Daily Reflection
March 9th, 2001
Andy Alexander, S.J.
University Ministry and the Collaborative Ministry Office
Click here for a photo of and information on this writer.

Ezekiel 18:21-28
Psalms 130:1-2, 3-4, 5-6, 7-8
Matthew 5:20-26

    If you, O Lord, laid bare our guilt
     who could endure it?  Ps. 130
Unless your holiness surpasses that of the scribes and Pharisees you shall not enter the kingdom of God.  Mt. 5.

How could our holiness possibly "surpass" that of the people of Jesus' day who obeyed every letter of the law?  Jesus tells us that there is a "holiness" that takes us deeper than letter of the law fidelity.  It must of been a startling but wonderful message for his first hearers, for Matthew's community, and for the early Catechumens preparing for Christian Initiation at the Easter Vigil.  They could, indeed, surpass the holiness of perfect observance of the law.  It is a wonderful word for us in our Lenten journey.

Most, if not all, of us can boast of never having committed murder.  Today Jesus asks us to reflect upon those times, those relationships in which something deadly has happened.  His challenge to us is that we not only avoid murder, but that we commit ourselves to being reconcilers.  No harsh, wound inflicting words.  No dirty fighting.  No manipulative, passive-aggressive, revengeful stuff.  Perhaps no punishing silence.

He even says that if, while I'm "bringing my gift to the altar," I recall that "someone has something against me," I should leave my gift at the altar and go work on reconciliation.  What that might mean for each of us is incredible.  How many times, when I'm trying to pray, am I distract by the felt memory of something I've done, or failed to do, in this or that relationship!  This seems to be an invitation from Jesus to "put down" my efforts to put that "distraction" away so I can pray.  Jesus is calling me to start reflecting upon my need to be reconciled with my sister or brother.

Reconciliation begins with experiencing sorrow and asking for forgiveness.  Saying, "I'm sorry, please forgive me," is a wonderful breakthrough moment.  However, there is much deep, rich reflection and personal conversion that can, and perhaps must, accompany this level of reconciliation.  Why did I do what I did?  What was I choosing, reacting to, or making a point about?  In what part of this conflict was I being selfish, stubborn, wanting it my way?  What part involved a call to surrender, let go, or compromise?  Is some part of this fight a "cover-up" for some real sin on my part?  Am I being dishonest in this relationship, in some way?  Was my anger really about something else?  Did it come out of an insecurity, a tender spot, a vulnerable place because of past hurts?  Is some part of this fight revealing a need for healing in me, a need for me to turn to the Lord for forgiveness and mercy?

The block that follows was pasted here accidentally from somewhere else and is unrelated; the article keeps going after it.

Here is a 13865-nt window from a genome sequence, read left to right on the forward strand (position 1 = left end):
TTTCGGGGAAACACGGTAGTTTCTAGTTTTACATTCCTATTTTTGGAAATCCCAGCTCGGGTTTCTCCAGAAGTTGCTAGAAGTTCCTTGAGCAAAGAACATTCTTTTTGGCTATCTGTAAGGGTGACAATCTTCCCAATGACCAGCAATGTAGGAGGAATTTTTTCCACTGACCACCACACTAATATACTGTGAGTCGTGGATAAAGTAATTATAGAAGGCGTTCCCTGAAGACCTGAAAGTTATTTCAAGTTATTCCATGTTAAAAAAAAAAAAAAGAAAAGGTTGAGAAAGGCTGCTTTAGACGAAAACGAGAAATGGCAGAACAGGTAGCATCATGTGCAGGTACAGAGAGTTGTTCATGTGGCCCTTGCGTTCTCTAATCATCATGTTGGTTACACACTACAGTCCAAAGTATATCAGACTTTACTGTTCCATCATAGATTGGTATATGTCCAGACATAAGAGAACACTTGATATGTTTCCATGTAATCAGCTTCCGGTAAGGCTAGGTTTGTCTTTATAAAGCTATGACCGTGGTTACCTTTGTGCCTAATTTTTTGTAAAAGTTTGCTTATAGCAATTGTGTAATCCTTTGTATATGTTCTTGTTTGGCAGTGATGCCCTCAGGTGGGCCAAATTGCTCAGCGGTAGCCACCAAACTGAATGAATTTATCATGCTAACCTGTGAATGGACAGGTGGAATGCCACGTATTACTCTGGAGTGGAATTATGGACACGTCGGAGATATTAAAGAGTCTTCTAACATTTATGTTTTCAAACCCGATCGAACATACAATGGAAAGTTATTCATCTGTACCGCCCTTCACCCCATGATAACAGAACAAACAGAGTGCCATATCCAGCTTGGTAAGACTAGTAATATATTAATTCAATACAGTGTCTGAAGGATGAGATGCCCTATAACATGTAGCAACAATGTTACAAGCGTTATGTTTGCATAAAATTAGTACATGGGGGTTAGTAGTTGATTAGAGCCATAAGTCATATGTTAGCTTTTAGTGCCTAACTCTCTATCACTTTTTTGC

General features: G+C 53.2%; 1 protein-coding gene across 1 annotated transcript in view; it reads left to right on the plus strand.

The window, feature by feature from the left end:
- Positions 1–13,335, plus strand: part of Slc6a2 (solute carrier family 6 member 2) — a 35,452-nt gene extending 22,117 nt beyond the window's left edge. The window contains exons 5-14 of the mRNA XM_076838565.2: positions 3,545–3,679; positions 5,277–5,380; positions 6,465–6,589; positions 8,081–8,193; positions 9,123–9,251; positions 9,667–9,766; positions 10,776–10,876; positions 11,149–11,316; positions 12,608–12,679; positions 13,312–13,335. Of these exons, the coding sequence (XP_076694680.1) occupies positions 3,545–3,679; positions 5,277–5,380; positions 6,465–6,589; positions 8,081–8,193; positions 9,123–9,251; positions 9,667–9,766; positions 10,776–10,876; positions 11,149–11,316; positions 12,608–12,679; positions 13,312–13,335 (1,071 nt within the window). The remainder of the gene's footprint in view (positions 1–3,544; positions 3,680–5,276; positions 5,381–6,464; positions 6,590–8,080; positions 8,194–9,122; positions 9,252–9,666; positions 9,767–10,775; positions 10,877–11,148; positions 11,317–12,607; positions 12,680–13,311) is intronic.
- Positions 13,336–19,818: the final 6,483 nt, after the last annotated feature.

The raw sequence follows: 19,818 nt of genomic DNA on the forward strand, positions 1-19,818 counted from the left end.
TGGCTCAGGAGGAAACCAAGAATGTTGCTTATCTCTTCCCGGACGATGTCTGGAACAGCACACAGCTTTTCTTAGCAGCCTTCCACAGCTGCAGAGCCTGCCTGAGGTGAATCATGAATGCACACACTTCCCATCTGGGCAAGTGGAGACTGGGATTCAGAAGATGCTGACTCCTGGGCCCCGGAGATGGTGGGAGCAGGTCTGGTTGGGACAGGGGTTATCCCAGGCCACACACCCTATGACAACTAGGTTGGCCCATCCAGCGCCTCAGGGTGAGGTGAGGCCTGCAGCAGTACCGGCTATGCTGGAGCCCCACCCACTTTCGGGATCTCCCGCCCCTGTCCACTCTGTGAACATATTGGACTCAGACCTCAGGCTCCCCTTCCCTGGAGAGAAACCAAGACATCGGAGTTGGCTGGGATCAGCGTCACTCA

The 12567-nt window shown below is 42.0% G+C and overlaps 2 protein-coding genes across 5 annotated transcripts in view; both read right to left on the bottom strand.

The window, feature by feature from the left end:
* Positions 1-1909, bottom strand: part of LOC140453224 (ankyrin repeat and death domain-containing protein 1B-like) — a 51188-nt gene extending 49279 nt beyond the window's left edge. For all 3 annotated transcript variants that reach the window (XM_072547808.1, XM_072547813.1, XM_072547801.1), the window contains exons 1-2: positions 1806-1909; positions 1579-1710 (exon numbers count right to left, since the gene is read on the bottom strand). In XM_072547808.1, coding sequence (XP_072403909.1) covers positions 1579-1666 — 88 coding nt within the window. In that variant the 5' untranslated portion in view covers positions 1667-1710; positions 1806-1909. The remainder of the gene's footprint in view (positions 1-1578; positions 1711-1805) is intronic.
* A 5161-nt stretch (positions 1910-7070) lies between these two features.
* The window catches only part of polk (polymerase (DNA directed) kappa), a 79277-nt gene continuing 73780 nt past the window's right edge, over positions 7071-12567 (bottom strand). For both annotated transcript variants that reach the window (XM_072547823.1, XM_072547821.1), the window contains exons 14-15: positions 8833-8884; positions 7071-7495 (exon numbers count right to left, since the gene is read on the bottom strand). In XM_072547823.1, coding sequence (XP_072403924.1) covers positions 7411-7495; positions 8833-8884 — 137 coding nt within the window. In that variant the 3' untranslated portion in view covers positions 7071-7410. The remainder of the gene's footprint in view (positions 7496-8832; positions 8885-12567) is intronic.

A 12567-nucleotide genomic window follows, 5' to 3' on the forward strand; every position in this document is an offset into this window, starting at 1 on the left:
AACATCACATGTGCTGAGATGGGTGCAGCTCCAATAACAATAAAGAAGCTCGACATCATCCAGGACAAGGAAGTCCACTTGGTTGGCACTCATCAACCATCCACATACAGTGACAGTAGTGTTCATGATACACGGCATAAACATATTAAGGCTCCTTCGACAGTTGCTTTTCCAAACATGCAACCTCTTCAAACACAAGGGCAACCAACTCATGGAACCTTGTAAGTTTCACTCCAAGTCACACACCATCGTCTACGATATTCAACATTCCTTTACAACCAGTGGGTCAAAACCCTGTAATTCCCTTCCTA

Lord, grant me your tender mercy.  Let me experience your unconditional love.  Fill my heart with healing.  Let your love calm every storm in my heart.  Let your compassion find its way into every place within me that is unreconciled with you, and with others.  Then, Lord, send me forth, accompanied by your own compassion and peace.  May all conflict and division, all hurt and hatred, be quenched by mercy.  Let there be reconciliation on earth, and let it begin with me.

     If you, O Lord, mark iniquities,
     Lord, who can stand?
     But with you is forgiveness,
     that you may be revered.   Psalm 130

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